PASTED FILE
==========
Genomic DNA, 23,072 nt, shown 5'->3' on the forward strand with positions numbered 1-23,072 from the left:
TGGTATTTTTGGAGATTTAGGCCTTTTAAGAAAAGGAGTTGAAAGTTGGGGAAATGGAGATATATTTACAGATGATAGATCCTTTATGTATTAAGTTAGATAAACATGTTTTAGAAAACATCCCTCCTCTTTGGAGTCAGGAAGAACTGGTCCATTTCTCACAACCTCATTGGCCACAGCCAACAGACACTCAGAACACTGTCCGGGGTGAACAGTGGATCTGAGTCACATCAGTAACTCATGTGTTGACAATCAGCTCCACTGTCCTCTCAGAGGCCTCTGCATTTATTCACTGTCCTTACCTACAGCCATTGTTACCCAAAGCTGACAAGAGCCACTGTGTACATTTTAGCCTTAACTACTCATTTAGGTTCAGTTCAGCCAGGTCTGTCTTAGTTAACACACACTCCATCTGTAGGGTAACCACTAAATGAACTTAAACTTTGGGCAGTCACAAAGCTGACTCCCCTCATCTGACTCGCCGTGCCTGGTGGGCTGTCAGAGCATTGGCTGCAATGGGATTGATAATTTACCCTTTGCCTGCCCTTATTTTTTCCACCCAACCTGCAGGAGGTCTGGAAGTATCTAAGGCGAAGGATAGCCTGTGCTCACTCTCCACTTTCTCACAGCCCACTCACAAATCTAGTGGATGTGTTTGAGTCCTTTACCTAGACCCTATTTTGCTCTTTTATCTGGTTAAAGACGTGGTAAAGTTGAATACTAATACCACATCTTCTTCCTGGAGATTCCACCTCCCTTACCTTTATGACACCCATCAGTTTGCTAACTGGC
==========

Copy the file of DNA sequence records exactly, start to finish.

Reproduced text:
Genomic DNA, 23,072 nt, shown 5'->3' on the forward strand with positions numbered 1-23,072 from the left:
TGGTATTTTTGGAGATTTAGGCCTTTTAAGAAAAGGAGTTGAAAGTTGGGGAAATGGAGATATATTTACAGATGATAGATCCTTTATGTATTAAGTTAGATAAACATGTTTTAGAAAACATCCCTCCTCTTTGGAGTCAGGAAGAACTGGTCCATTTCTCACAACCTCATTGGCCACAGCCAACAGACACTCAGAACACTGTCCGGGGTGAACAGTGGATCTGAGTCACATCAGTAACTCATGTGTTGACAATCAGCTCCACTGTCCTCTCAGAGGCCTCTGCATTTATTCACTGTCCTTACCTACAGCCATTGTTACCCAAAGCTGACAAGAGCCACTGTGTACATTTTAGCCTTAACTACTCATTTAGGTTCAGTTCAGCCAGGTCTGTCTTAGTTAACACACACTCCATCTGTAGGGTAACCACTAAATGAACTTAAACTTTGGGCAGTCACAAAGCTGACTCCCCTCATCTGACTCGCCGTGCCTGGTGGGCTGTCAGAGCATTGGCTGCAATGGGATTGATAATTTACCCTTTGCCTGCCCTTATTTTTTCCACCCAACCTGCAGGAGGTCTGGAAGTATCTAAGGCGAAGGATAGCCTGTGCTCACTCTCCACTTTCTCACAGCCCACTCACAAATCTAGTGGATGTGTTTGAGTCCTTTACCTAGACCCTATTTTGCTCTTTTATCTGGTTAAAGACGTGGTAAAGTTGAATACTAATACCACATCTTCTTCCTGGAGATTCCACCTCCCTTACCTTTATGACACCCATCAGTTTGCTAACTGGC